The Admiralty has placed orders for 192 Nash Fish altogether. About 60 have already been installed in trawlers, and six in sloops and destroyers. It is understood that no more Nash Fish will be ordered pending the development of a simpler fish of the towing K-tube type.


     Test of the various devices installed on the AYLWIN were conducted during the past week, and full report has been sent to the Bureau of Steam Engineering, and a copy to the Special Board Anti-Submarine Devices.7 The general conclusions drawn from these tests were that the devices could be graded, according to their efficiency as follows:-

(1)         M-B (Mason Device)

(2)         Fessenden Oscillator.

(3)         K-tubes in tanks.

(4)         4-Spot (Mason Device).

Unfortunately, the M-B tube installed on the AYLWIN, owing to carelessness in its operation, was wrecked, necssitatting the return of the AYLWIN to the Naval Dockyard, Portsmouth, where a new M-B tube is being installed. This installation should be completed today, when the AYLWIN will proceed to Portland, where she will have a course of training for two days with the hunting group which is to accompany her on her next hunt in the Channel.


     The installation of the 4 Spot Mason Device on the U.S.S. LAMSON has been completed, and that vessel has returned to Brest. Lieutenant Dominick was sent on board of her to instruct in the use of this device. Upon completion of his duty in this connection, he will return to Naval Headquarters, London.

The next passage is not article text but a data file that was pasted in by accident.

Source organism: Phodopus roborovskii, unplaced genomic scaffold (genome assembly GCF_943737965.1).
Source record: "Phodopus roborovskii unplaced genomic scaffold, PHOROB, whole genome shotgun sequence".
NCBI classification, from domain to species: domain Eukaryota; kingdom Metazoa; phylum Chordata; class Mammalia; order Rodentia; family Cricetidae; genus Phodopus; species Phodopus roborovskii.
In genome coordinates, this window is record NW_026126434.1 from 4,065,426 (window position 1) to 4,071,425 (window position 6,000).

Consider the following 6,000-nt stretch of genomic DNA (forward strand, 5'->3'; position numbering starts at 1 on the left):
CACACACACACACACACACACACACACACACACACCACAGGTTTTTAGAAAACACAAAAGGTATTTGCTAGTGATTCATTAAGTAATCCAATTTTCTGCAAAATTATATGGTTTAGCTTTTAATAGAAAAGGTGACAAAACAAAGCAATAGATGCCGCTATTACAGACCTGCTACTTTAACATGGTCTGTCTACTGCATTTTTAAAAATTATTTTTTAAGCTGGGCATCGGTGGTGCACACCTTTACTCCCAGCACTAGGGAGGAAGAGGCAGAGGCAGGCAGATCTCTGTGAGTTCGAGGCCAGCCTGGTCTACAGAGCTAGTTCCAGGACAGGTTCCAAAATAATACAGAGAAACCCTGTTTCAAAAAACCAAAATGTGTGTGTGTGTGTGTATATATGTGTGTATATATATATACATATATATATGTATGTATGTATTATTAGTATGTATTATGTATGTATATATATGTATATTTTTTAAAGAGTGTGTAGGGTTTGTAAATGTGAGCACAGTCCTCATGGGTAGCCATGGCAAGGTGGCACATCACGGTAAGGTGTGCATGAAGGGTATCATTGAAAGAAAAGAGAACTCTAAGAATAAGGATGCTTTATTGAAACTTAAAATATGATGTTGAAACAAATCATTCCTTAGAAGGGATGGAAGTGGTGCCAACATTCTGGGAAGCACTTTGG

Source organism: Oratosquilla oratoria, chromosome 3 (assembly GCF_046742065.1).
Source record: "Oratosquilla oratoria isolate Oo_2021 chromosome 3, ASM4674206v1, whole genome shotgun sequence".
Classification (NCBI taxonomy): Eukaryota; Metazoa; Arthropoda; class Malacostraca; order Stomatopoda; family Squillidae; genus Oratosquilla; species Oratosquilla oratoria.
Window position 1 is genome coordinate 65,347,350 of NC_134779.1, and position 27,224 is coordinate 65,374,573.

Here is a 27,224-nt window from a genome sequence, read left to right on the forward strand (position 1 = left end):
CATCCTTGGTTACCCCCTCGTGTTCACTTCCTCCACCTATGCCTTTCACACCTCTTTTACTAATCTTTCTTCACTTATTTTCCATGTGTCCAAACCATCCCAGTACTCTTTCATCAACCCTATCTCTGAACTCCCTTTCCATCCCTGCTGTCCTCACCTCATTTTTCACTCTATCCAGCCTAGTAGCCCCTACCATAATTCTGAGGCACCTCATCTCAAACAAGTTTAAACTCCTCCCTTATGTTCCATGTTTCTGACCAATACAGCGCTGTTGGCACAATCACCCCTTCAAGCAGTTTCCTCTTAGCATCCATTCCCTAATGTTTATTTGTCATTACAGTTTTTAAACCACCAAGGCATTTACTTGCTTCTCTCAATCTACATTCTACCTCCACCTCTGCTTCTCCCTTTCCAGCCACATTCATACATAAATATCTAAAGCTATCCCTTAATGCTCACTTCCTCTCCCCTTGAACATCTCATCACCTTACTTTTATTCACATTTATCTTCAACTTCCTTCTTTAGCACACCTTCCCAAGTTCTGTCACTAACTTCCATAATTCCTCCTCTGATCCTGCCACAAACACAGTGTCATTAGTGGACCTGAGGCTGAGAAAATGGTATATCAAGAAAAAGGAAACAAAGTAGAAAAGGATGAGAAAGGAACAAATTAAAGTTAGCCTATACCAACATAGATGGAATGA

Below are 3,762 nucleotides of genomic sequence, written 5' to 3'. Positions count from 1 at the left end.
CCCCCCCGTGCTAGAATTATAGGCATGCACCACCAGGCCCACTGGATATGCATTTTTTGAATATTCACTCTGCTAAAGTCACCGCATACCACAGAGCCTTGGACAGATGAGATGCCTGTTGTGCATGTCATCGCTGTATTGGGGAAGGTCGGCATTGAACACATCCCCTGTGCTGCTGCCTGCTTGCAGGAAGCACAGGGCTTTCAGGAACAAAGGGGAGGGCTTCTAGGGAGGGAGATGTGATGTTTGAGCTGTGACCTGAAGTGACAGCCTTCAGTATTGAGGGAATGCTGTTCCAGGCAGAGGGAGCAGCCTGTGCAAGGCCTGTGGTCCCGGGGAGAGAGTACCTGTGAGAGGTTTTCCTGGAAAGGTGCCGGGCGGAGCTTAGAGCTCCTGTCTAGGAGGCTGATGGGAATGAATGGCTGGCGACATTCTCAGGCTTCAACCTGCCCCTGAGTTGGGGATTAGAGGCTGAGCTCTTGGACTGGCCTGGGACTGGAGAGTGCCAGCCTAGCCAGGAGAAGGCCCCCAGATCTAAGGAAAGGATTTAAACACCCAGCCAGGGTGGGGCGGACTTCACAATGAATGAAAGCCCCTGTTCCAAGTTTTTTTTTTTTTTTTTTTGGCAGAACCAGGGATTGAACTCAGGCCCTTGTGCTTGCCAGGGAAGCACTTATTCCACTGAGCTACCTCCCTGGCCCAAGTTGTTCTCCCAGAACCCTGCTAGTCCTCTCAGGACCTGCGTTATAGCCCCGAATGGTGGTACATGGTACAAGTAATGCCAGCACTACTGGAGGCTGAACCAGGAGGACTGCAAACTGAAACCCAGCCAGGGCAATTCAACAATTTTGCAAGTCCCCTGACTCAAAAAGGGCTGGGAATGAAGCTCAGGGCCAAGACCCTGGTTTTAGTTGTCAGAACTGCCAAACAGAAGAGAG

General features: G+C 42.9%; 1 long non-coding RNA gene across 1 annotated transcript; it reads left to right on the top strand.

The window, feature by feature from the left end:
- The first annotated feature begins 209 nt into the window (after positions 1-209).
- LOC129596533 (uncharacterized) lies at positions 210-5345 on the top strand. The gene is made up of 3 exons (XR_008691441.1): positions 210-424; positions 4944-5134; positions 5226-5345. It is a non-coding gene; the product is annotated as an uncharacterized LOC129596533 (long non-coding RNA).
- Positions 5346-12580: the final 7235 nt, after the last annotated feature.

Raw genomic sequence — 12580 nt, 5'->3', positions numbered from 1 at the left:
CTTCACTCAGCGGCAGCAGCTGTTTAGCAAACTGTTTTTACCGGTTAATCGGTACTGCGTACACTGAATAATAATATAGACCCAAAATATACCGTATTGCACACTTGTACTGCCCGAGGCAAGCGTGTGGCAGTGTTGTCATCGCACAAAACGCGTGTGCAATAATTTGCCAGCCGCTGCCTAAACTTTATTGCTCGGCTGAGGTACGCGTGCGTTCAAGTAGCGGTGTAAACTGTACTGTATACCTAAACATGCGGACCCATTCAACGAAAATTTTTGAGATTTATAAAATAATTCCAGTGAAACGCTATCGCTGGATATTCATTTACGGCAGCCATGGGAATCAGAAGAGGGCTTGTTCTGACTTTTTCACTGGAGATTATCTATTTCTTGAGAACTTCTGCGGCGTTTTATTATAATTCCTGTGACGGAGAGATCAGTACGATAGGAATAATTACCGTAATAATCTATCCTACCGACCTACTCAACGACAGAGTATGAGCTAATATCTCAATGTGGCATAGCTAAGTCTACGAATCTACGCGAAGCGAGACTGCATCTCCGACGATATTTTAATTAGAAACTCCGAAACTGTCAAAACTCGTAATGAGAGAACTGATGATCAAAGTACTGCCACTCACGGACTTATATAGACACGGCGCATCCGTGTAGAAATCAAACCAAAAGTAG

Further experiments are today being conducted with the Hunter magnetic device, which is installed one one of the P-boats. The Callendar magnetic device has been installed on two P-boats, which are now ready for service. Six other P-boats will be equipped with similar outfits.


     A K-tube tripod is being placed at a distance of five miles from shore at Portland. This device will be used for training men at the listeners’ school at Portland in the use of the K-tube compensator.


     A report from the trawlers indicates that in most cases the listeners who were sent from the United States, and who have been detailed to trawlers, are giving very satisfactory service.



     The ALLEN has been sent to Cammel Lairds for refitting.

     The CUS[H]ING has completed her refit.


     The CAMDEN arrived at Base 6 on March 20 and is being discharged as rapidly as possible. It is expected that her discharge will be completed about 7 April. It will be necessary to give this vessel about 2000 tons of ballast and this may be taken in the form of coal.